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I am not certain if $\sf AC$ (or more conservatively, $\sf UF=$ there is an ultrafilter extending any given filter) is necessary to prove the following statement:

For filters $F,G$ with $\bigcup F=\bigcup G$, say that $F$ extends $G$ if $F\supseteq G$. If $G$ has a unique ultrafilter extension $F$, then $F=G$.

My approach: Let $X=\bigcup F=\bigcup G$, and suppose $F$ is an ultrafilter extension of the filter $G$ with $x\in F$, $x\notin G$. Then $G\cup\{X\setminus x\}$ is a filter subbase, and $$H=\Big\{y\subseteq X\ \Big|\ \exists^{\rm fin}t\subseteq G\cup\{X\setminus x\}:\bigcap t\subseteq y\Big\}$$ is a filter that extends $G$. Now $X\setminus x\in H$ and $X\setminus x\notin F$, so $F$ cannot be an extension of $H$. Thus any ultrafilter extending $H$ would be a counterexample to the uniqueness of ultrafilters extending $G$.

Is there a way to make this final step without having to invoke $\sf UF$, by somehow taking advantage of the given ultrafilter extension $F$? I am envisioning some small modification of $F$ to change it into another ultrafilter for which $x\in F$ and $X\setminus x\in F'$.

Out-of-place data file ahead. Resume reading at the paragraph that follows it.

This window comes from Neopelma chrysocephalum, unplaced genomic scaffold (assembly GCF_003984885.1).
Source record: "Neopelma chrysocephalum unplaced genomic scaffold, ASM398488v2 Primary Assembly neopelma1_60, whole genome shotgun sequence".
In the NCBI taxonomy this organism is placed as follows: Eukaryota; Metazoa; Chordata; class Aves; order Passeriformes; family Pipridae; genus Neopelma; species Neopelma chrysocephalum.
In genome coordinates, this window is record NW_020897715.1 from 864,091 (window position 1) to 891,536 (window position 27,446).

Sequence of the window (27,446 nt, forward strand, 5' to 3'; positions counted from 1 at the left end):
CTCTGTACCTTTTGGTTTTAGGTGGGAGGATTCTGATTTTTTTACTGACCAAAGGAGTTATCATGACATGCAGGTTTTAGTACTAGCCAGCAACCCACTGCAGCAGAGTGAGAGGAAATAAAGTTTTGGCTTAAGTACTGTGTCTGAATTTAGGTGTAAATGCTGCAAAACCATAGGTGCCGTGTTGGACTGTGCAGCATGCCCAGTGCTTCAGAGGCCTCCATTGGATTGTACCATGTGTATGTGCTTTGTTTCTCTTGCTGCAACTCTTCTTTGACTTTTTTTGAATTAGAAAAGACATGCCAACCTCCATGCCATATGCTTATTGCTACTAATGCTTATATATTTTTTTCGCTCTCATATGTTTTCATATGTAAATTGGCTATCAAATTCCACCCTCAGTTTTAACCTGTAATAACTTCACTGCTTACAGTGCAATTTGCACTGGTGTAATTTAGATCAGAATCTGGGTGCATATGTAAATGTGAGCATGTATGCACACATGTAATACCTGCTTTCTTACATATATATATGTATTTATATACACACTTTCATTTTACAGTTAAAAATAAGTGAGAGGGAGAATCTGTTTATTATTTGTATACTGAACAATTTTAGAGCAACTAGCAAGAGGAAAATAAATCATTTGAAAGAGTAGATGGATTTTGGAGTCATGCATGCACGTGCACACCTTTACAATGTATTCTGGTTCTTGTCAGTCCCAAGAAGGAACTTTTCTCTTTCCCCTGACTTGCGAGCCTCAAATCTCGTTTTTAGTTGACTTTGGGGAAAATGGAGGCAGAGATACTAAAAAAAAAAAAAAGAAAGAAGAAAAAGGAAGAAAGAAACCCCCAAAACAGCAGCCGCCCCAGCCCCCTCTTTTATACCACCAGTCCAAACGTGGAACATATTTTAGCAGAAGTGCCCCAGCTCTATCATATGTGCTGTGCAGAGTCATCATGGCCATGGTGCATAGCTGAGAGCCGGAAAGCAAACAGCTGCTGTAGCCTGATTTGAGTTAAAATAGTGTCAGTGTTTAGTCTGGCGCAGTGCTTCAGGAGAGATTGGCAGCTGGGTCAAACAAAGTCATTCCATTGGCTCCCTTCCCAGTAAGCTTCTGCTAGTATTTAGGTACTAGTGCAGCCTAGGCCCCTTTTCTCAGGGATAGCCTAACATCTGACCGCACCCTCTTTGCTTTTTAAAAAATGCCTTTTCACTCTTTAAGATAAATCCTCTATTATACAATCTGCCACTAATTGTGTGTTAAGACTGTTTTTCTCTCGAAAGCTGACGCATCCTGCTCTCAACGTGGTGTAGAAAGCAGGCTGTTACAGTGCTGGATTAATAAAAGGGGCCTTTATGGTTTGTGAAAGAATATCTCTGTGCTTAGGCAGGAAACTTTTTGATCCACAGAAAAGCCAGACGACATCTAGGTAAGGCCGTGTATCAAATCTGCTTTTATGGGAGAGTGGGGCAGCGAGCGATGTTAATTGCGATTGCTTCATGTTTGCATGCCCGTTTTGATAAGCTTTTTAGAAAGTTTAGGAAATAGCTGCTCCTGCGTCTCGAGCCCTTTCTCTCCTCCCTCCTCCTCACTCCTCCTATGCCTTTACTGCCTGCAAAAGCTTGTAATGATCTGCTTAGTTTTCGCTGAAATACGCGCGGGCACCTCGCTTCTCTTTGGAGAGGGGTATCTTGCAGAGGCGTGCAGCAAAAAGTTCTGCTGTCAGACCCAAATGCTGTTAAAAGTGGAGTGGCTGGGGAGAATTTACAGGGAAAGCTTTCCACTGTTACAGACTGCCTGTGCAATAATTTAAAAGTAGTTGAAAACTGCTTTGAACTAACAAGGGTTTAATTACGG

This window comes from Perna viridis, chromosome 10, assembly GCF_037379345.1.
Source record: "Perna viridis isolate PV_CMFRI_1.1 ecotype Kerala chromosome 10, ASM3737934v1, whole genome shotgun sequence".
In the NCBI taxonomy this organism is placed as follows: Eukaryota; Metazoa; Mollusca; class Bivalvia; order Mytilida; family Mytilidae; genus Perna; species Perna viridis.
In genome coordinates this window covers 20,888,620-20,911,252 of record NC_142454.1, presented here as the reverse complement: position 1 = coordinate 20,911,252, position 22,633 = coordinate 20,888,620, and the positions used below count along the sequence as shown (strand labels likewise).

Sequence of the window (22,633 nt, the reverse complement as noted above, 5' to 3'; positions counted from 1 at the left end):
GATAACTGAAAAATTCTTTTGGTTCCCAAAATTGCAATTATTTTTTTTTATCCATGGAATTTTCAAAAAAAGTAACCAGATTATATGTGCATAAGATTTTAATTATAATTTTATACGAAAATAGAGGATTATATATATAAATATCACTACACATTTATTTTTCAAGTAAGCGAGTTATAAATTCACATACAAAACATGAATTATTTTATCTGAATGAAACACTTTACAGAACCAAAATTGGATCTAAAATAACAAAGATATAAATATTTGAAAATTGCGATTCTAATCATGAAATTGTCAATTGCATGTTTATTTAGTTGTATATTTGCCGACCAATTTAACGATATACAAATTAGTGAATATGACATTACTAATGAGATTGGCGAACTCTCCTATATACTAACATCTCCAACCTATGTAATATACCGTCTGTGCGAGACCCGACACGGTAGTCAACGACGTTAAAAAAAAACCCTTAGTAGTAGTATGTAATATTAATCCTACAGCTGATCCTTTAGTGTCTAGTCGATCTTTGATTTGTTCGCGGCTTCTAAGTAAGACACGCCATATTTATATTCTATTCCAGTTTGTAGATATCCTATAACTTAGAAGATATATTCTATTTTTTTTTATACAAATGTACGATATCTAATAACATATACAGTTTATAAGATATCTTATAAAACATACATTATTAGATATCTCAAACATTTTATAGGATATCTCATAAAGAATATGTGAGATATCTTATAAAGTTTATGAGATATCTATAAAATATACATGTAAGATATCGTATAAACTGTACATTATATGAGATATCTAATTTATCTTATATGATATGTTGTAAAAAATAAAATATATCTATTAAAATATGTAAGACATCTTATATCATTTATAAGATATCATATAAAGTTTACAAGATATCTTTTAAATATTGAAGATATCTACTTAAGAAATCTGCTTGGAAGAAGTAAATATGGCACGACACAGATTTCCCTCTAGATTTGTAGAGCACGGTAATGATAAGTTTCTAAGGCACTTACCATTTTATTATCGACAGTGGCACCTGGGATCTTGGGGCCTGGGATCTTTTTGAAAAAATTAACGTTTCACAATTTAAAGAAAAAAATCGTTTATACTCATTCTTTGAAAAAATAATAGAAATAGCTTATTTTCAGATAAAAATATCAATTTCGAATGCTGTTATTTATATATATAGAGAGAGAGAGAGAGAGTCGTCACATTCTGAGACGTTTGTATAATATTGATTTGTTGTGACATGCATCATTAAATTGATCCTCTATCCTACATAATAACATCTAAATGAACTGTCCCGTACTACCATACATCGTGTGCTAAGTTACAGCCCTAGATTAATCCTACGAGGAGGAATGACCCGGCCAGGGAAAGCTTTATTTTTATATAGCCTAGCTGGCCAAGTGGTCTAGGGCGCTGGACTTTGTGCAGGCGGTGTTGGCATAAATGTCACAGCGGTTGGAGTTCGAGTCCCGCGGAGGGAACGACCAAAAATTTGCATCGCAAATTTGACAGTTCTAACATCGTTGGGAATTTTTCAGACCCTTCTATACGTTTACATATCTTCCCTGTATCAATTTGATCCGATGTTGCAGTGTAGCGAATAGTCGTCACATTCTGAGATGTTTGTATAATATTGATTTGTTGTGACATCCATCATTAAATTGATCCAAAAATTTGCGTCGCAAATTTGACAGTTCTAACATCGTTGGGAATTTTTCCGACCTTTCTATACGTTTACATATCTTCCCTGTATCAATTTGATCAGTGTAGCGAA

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  • $\begingroup$ @dfeuer You are correct; I reworded it to make this clearer. $\endgroup$ – Mario Carneiro Dec 12 '13 at 4:19
  • $\begingroup$ Seems to me as unlikely without some choice, but I'm still looking for an example for this failure. $\endgroup$ – Asaf Karagila Dec 12 '13 at 10:23
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Suppose we are in a model where the following is true:

  1. There are no free ultrafilters on $\Bbb N$.
  2. There exists an amorphous set.

First of all note that if $A$ is amorphous, then $A$ carries exactly one free ultrafilter, all the cofinite subsets. Then in this model $A\cup\Bbb N$ has only one unique ultrafilter, all those containing a cofinite subset of $A$.

Consider now the filter $F=\{A\cup M\mid M\text{ is a cofinite subset of }\Bbb N\}$. Then $F$ is not free and can be extended to only one free ultrafilter, but consider now the filter $G$ generated by adding $\Bbb N$ to $F$, that filter cannot be extended anymore to free ultrafilters.

So you do need to use some part of the axiom of choice to prove that, and indeed the cleanest part is the ultrafilter lemma.

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    $\begingroup$ I'm always impressed by your ability to construct counterexamples in $\sf ZF+\neg AC$. Good job! This is also the closest I've seen to a "constructable" free ultrafilter (the cofinite subsets of an amorphous set). $\endgroup$ – Mario Carneiro Dec 13 '13 at 2:17

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